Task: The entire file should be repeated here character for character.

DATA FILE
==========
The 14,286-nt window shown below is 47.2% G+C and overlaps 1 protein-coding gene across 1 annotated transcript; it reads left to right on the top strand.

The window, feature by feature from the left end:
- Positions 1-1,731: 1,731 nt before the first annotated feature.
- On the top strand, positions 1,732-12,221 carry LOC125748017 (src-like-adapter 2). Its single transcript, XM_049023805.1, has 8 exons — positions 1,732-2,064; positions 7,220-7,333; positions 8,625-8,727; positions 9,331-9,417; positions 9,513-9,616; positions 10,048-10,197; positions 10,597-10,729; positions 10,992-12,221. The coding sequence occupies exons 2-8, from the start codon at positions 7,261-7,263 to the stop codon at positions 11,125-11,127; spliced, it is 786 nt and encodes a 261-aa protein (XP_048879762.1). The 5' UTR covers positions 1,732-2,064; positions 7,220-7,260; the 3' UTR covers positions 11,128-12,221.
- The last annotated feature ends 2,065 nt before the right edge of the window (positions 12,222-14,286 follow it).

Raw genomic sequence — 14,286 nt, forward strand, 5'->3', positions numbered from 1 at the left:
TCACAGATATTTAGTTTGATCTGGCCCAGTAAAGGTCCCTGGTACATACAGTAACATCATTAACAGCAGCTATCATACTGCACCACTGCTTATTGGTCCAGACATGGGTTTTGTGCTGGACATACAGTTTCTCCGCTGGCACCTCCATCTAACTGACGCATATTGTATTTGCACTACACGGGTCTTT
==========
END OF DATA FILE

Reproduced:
The 14,286-nt window shown below is 47.2% G+C and overlaps 1 protein-coding gene across 1 annotated transcript; it reads left to right on the top strand.

The window, feature by feature from the left end:
- Positions 1-1,731: 1,731 nt before the first annotated feature.
- On the top strand, positions 1,732-12,221 carry LOC125748017 (src-like-adapter 2). Its single transcript, XM_049023805.1, has 8 exons — positions 1,732-2,064; positions 7,220-7,333; positions 8,625-8,727; positions 9,331-9,417; positions 9,513-9,616; positions 10,048-10,197; positions 10,597-10,729; positions 10,992-12,221. The coding sequence occupies exons 2-8, from the start codon at positions 7,261-7,263 to the stop codon at positions 11,125-11,127; spliced, it is 786 nt and encodes a 261-aa protein (XP_048879762.1). The 5' UTR covers positions 1,732-2,064; positions 7,220-7,260; the 3' UTR covers positions 11,128-12,221.
- The last annotated feature ends 2,065 nt before the right edge of the window (positions 12,222-14,286 follow it).

Raw genomic sequence — 14,286 nt, forward strand, 5'->3', positions numbered from 1 at the left:
TCACAGATATTTAGTTTGATCTGGCCCAGTAAAGGTCCCTGGTACATACAGTAACATCATTAACAGCAGCTATCATACTGCACCACTGCTTATTGGTCCAGACATGGGTTTTGTGCTGGACATACAGTTTCTCCGCTGGCACCTCCATCTAACTGACGCATATTGTATTTGCACTACACGGGTCTTT